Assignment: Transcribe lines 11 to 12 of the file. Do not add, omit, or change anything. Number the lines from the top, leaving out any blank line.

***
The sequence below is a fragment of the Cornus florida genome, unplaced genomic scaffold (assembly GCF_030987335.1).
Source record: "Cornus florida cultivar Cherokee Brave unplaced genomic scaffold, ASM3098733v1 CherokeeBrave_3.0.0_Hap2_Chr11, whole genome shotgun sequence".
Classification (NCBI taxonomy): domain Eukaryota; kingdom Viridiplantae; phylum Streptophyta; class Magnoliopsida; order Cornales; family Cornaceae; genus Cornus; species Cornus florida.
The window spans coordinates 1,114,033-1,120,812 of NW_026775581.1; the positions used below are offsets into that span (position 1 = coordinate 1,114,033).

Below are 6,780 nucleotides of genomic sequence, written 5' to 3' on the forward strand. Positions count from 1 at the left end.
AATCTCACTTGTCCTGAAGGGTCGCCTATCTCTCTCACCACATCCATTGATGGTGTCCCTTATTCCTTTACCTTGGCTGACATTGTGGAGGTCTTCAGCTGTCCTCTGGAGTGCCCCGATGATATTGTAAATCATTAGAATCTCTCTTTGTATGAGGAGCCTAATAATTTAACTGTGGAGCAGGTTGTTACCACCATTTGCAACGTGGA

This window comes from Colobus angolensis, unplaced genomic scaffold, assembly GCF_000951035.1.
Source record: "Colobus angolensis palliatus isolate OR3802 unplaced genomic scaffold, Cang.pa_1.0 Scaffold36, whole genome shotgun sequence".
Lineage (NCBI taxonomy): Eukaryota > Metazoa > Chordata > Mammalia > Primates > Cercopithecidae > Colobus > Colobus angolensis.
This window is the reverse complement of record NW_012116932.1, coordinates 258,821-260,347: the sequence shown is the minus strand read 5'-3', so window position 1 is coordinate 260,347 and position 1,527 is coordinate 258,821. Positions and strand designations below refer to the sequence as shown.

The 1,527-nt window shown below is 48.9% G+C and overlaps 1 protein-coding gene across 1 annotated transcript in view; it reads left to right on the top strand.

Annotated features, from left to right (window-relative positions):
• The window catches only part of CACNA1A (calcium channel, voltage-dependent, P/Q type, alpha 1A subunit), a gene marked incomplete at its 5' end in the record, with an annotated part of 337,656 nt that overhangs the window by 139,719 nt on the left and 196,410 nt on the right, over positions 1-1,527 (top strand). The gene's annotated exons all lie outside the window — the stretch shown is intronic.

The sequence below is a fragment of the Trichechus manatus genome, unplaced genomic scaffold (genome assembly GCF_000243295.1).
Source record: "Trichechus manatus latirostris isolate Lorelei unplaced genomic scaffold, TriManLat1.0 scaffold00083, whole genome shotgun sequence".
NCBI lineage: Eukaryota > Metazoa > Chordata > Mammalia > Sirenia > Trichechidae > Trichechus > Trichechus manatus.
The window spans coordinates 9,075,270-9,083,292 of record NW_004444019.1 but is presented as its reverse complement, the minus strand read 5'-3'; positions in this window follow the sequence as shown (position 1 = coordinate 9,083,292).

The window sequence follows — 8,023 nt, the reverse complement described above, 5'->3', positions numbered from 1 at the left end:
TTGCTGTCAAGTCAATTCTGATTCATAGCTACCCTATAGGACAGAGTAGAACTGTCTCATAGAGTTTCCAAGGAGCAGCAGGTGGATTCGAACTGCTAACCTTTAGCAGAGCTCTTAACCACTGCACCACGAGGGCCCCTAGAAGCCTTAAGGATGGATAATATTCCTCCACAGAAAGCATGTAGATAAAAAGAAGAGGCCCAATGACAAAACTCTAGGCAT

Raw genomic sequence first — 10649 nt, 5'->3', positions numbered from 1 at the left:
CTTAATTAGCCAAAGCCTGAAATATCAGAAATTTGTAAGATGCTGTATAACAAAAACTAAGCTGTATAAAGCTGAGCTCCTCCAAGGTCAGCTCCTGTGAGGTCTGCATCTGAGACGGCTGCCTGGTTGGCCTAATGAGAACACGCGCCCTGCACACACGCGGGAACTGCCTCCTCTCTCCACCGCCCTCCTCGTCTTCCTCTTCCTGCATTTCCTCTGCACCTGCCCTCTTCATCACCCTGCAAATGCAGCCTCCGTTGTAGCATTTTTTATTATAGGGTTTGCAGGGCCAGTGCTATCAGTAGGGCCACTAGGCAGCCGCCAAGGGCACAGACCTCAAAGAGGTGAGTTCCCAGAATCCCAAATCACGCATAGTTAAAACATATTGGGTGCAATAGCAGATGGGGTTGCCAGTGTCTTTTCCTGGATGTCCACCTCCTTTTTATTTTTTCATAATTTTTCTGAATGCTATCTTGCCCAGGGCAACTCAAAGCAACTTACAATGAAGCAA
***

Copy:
The 1,527-nt window shown below is 48.9% G+C and overlaps 1 protein-coding gene across 1 annotated transcript in view; it reads left to right on the top strand.

Annotated features, from left to right (window-relative positions):